2. Add some structure to guide the reader, headings and bullets.
  3. Think about readers who may be using text to speech to listen to the document – check that it has a sensible reading order.
  4. Have a think about how whether the document would make sense if any pictures or diagrams were removed.

Let’s explore these with a few examples.

Note: For the PDF examples in this post, you’ll need to download these to a folder on your PC, navigate to the folder and open them with Adobe Reader.  We want to make use of  a few features in Adobe Reader and don’t want to open them in a browser.

Is it text or a picture of text?

You can quickly work out whether a pdf has any text in it, or just contains images of words by

  • trying to select text using the cursor
  • listening to the pdf using “Read out Loud”

Try this:

  • selecting some of the text – you won’t be able to!
  • In Adobe Reader select View then Read Out Loud and click Activate Read Out Loud
  • Once Read Out Loud is active click anywhere on the pdf – it will only read the page numbers.

In comparison try the same things with a version containing text.

Does it have discoverable structure?

You’ll have seen Version 2 is a bit better.  It has text, and there look to be some headings.

The downside is that the headings have been created by making the text bold, not by marking them as headings.  As a consequence we don’t see anything at all in the page navigation.

Let’s look at V3: v3-musings-with-headings

This one has bookmarks, so I can see the structure.

bookmarksThis is only a short example, but imagine if it was longer!  The heading structure shown in the bookmarks would really help me understand the flow of the document and revisit pertinent sections once i had read it.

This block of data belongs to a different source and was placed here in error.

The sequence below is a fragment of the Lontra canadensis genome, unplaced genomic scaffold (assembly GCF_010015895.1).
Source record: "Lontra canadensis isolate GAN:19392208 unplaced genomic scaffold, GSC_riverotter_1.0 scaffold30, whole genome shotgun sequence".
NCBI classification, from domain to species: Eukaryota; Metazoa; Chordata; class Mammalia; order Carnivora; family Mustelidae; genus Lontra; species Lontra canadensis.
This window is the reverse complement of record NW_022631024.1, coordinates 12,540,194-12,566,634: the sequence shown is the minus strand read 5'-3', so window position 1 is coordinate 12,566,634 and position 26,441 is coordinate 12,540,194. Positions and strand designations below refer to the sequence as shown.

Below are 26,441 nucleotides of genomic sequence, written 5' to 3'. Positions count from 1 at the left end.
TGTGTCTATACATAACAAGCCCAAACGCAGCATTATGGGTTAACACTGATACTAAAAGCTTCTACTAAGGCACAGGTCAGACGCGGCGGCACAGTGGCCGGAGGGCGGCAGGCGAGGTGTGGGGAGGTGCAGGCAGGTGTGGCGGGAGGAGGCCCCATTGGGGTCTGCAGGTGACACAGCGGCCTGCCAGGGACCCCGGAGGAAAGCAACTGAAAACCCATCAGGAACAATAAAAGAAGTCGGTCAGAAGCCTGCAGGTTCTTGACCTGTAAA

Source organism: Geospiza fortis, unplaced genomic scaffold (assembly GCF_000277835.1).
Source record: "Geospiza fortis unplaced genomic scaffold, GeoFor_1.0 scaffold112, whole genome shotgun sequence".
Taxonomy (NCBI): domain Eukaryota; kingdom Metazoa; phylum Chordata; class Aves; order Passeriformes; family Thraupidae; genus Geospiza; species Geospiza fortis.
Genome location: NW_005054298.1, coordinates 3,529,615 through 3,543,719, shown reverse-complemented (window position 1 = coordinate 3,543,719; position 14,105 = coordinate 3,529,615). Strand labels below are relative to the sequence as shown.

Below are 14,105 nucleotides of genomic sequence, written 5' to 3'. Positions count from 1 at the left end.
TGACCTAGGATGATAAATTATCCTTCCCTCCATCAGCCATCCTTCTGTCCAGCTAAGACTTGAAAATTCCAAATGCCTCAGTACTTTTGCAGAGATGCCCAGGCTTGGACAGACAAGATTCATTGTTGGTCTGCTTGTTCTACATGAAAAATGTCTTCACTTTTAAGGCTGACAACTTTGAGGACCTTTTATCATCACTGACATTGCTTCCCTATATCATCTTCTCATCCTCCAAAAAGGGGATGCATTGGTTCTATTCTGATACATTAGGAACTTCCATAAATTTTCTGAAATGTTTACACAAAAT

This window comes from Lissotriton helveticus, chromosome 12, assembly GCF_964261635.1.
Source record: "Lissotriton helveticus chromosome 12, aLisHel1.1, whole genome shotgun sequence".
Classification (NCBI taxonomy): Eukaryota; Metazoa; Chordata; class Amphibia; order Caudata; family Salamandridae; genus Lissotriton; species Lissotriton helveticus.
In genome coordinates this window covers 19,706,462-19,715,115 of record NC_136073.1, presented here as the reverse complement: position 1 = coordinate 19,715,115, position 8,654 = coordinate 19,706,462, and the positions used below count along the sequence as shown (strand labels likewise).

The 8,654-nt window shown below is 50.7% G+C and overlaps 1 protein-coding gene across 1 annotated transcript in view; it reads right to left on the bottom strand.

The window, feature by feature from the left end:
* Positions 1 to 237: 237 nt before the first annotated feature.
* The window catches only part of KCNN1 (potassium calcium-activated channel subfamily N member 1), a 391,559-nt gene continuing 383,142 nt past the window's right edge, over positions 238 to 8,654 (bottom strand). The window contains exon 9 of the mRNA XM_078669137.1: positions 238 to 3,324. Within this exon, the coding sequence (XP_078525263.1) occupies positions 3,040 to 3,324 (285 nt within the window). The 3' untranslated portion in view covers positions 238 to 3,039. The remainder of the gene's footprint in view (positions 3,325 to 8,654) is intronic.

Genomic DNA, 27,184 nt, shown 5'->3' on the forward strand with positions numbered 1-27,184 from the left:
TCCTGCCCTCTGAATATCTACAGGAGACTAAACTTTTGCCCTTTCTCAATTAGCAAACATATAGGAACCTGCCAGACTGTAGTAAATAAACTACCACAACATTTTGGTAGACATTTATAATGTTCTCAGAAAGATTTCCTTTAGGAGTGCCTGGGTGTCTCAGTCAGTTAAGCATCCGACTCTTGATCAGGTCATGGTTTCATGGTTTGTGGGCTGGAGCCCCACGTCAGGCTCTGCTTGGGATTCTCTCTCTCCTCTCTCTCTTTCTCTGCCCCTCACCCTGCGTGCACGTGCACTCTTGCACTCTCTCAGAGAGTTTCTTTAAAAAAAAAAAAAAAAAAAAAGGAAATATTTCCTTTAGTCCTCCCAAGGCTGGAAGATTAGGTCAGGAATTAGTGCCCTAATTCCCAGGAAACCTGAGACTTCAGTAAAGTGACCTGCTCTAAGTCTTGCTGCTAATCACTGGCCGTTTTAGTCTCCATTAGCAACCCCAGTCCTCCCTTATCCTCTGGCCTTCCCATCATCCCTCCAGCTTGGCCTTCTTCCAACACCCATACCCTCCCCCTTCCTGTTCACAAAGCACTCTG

If you are making your own pdfs from Word documents it’s easy to add these bookmarks in.

Adding Structure to your Word/PDF documents

Next: we’ll ask you to create a word document, add headings and save it to a PDF.

  • Start Microsoft Word
  • Type out headings for a short report (you could use “Introduction”, “method”, “results”, “discussion”) and add some dummy text beneath each of these “fjkfjkdfjsj…etc”
  • Put the cursor on each of the headings and click on the Ribbon to make each of these a heading

ribbonYour document should look something like this:


  • Click File/Save As and in “Save as type” choose PDF
  • Click Options


  • Make sure “Create bookmarks using Headings” is selected.


Save and open your PDF – you should see the headings as bookmarks.

Check the Reading Order

If you are reading through the documents using a screen reader or text to speech programme the reading order is vital.

If you generate pdfs from Word the reading order is normally OK, but floating text boxes rarely end up being read in a sensible place.  However, the reading order on some pdfs that have been designed for print can be disasterous!

Here’s a really bad example:  v4-newsletter-example

  • turn on Read Out Loud and listen to this – what has gone wrong?
  • Use right arrow key to move through the document – you’ll see that it moves across the columns indicating a dodgy reading order.

Fixing this kind of problem can be time consuming.  You can get someway with Adobe Acrobat Pro (Touch up Reading Order), but a better approach is often to go back to the original author.

Finally, does it need to be a pdf?

By definition PDFs are designed to be printed.  If people want to increase the font size the only way they can do it is by zooming the document, and they will loose information off the side of the screen.

In contrast if the same information is on a Word document or a Web page this can be zoomed much more easily.  (Try Word’s Web layout), and although PDFs can be annotated in Adobe Reader and other tools, many students would prefer to edit a standard document.

Also, think carefully before you add passwords to prevent editing, copying and annotating – these can really impact useability.

Try annotating v3-musings-with-headings if you want to see how frustrating it is.


3Ps: Dialogues

The next 3Ps: Pizza Pop and Practice workshop will take place on 29th November 2016.

The topic is ‘Dialogues’ and draws together sessions on storytelling using Microsoft Sway and the complexities of designing materials accessible to all students.